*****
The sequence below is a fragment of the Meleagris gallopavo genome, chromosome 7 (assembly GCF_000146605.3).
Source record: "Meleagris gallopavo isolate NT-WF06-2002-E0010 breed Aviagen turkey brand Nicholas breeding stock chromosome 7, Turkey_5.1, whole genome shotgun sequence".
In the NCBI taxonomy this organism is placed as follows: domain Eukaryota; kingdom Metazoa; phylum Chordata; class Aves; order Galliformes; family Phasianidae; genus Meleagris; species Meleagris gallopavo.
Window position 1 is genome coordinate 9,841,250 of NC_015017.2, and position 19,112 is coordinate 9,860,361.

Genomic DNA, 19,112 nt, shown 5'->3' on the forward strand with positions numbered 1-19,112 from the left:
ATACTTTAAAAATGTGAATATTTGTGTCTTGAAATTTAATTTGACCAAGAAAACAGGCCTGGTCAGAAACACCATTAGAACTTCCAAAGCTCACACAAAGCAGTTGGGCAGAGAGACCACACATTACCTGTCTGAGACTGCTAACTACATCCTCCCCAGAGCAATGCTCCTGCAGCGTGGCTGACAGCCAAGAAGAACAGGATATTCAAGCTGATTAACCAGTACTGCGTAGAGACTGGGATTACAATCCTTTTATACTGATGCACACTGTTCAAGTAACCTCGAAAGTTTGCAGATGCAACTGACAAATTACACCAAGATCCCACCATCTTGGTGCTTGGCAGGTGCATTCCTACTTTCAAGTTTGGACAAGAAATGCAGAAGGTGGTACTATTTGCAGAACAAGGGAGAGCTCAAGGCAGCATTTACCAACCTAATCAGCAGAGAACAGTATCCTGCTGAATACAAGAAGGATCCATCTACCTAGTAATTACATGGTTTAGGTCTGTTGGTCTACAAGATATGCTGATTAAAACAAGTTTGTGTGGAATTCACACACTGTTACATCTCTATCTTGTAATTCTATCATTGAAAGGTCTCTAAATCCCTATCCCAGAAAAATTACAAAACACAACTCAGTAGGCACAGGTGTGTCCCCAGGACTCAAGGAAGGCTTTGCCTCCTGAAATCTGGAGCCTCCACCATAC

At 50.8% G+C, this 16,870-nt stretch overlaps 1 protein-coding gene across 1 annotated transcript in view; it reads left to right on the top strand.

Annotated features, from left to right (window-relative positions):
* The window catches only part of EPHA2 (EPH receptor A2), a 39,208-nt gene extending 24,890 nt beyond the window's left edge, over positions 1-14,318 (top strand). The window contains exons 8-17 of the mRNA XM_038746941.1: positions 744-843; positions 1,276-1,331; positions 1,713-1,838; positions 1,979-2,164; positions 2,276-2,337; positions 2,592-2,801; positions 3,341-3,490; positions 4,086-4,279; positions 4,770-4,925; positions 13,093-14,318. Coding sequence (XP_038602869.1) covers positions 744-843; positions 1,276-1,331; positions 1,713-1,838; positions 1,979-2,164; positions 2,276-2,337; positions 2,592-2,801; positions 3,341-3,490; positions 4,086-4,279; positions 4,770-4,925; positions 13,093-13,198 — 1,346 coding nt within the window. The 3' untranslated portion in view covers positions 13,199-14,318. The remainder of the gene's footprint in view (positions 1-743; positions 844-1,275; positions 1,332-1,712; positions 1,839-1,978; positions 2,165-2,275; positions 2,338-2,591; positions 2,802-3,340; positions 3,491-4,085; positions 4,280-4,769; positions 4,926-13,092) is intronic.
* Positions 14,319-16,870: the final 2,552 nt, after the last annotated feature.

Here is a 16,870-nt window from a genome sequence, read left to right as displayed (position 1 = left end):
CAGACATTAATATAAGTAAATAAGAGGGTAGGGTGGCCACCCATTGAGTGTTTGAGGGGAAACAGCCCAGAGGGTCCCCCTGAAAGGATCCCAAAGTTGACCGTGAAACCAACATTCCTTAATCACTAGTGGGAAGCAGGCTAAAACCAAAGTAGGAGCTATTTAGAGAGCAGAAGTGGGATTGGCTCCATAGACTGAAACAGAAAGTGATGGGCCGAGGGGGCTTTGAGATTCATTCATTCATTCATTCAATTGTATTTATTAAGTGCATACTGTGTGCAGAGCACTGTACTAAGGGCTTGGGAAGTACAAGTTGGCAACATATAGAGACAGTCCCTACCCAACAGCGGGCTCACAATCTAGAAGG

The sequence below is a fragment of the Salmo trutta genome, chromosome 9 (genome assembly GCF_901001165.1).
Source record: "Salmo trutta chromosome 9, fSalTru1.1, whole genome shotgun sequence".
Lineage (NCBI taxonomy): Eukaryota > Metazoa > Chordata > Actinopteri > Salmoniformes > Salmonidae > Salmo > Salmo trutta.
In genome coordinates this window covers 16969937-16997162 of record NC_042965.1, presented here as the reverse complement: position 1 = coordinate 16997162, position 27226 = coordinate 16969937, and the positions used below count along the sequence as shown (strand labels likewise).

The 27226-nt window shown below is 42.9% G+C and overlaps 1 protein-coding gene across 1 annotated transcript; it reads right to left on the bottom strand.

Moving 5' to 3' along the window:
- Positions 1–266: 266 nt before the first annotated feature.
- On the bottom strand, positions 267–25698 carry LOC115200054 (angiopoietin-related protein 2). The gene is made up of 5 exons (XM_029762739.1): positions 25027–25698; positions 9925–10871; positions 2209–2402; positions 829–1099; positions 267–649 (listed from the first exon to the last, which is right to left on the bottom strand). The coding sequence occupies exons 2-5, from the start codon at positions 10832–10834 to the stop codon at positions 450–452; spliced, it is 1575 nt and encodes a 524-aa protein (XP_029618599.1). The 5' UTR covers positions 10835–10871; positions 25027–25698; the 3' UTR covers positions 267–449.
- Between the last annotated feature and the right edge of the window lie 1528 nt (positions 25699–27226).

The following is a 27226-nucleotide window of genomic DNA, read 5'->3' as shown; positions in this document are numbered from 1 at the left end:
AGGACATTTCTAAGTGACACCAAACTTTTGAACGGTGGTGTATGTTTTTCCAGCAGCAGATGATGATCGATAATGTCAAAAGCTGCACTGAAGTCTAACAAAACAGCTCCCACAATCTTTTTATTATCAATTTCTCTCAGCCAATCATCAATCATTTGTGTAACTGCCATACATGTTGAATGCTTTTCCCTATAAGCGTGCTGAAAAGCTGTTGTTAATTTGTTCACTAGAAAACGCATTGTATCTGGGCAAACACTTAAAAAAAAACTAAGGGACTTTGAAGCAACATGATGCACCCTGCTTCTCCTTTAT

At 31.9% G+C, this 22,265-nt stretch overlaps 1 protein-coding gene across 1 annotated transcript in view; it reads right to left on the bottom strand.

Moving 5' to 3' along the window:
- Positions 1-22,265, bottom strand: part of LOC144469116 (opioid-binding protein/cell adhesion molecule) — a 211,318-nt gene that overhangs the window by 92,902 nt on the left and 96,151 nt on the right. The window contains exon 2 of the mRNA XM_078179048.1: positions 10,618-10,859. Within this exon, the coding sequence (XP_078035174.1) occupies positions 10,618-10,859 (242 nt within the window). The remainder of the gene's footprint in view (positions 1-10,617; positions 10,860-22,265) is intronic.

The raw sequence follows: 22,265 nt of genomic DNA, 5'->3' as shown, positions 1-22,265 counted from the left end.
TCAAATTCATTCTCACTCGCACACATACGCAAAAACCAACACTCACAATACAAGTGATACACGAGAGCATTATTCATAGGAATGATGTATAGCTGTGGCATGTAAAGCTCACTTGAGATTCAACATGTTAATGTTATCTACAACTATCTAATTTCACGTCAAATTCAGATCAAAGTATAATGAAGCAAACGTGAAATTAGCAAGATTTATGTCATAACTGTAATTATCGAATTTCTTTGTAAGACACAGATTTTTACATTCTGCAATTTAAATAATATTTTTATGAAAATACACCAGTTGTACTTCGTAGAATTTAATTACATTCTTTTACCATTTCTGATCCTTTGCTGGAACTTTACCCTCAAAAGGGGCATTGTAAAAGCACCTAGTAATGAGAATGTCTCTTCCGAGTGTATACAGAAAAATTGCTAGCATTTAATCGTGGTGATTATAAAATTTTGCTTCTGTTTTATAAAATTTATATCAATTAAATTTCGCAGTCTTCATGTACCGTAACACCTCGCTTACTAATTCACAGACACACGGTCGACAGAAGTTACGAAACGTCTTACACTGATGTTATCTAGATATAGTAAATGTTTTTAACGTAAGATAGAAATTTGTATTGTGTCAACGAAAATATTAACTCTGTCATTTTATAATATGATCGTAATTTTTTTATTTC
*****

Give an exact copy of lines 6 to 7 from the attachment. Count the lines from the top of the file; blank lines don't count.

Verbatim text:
ATACTTTAAAAATGTGAATATTTGTGTCTTGAAATTTAATTTGACCAAGAAAACAGGCCTGGTCAGAAACACCATTAGAACTTCCAAAGCTCACACAAAGCAGTTGGGCAGAGAGACCACACATTACCTGTCTGAGACTGCTAACTACATCCTCCCCAGAGCAATGCTCCTGCAGCGTGGCTGACAGCCAAGAAGAACAGGATATTCAAGCTGATTAACCAGTACTGCGTAGAGACTGGGATTACAATCCTTTTATACTGATGCACACTGTTCAAGTAACCTCGAAAGTTTGCAGATGCAACTGACAAATTACACCAAGATCCCACCATCTTGGTGCTTGGCAGGTGCATTCCTACTTTCAAGTTTGGACAAGAAATGCAGAAGGTGGTACTATTTGCAGAACAAGGGAGAGCTCAAGGCAGCATTTACCAACCTAATCAGCAGAGAACAGTATCCTGCTGAATACAAGAAGGATCCATCTACCTAGTAATTACATGGTTTAGGTCTGTTGGTCTACAAGATATGCTGATTAAAACAAGTTTGTGTGGAATTCACACACTGTTACATCTCTATCTTGTAATTCTATCATTGAAAGGTCTCTAAATCCCTATCCCAGAAAAATTACAAAACACAACTCAGTAGGCACAGGTGTGTCCCCAGGACTCAAGGAAGGCTTTGCCTCCTGAAATCTGGAGCCTCCACCATAC

At 50.8% G+C, this 16,870-nt stretch overlaps 1 protein-coding gene across 1 annotated transcript in view; it reads left to right on the top strand.